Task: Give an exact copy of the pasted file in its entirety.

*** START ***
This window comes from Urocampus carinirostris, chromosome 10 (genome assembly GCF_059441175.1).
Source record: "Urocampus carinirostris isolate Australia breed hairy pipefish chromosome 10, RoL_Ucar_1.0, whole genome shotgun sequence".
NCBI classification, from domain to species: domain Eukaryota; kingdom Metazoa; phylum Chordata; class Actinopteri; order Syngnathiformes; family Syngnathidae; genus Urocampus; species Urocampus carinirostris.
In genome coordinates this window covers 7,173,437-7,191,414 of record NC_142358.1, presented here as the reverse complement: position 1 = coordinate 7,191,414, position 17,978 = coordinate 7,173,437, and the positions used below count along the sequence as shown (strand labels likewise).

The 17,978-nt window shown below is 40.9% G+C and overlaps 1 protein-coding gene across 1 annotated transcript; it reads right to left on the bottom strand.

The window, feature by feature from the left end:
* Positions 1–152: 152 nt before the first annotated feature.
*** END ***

This window comes from Urocampus carinirostris, chromosome 10 (genome assembly GCF_059441175.1).
Source record: "Urocampus carinirostris isolate Australia breed hairy pipefish chromosome 10, RoL_Ucar_1.0, whole genome shotgun sequence".
NCBI classification, from domain to species: domain Eukaryota; kingdom Metazoa; phylum Chordata; class Actinopteri; order Syngnathiformes; family Syngnathidae; genus Urocampus; species Urocampus carinirostris.
In genome coordinates this window covers 7,173,437-7,191,414 of record NC_142358.1, presented here as the reverse complement: position 1 = coordinate 7,191,414, position 17,978 = coordinate 7,173,437, and the positions used below count along the sequence as shown (strand labels likewise).

The 17,978-nt window shown below is 40.9% G+C and overlaps 1 protein-coding gene across 1 annotated transcript; it reads right to left on the bottom strand.

The window, feature by feature from the left end:
* Positions 1–152: 152 nt before the first annotated feature.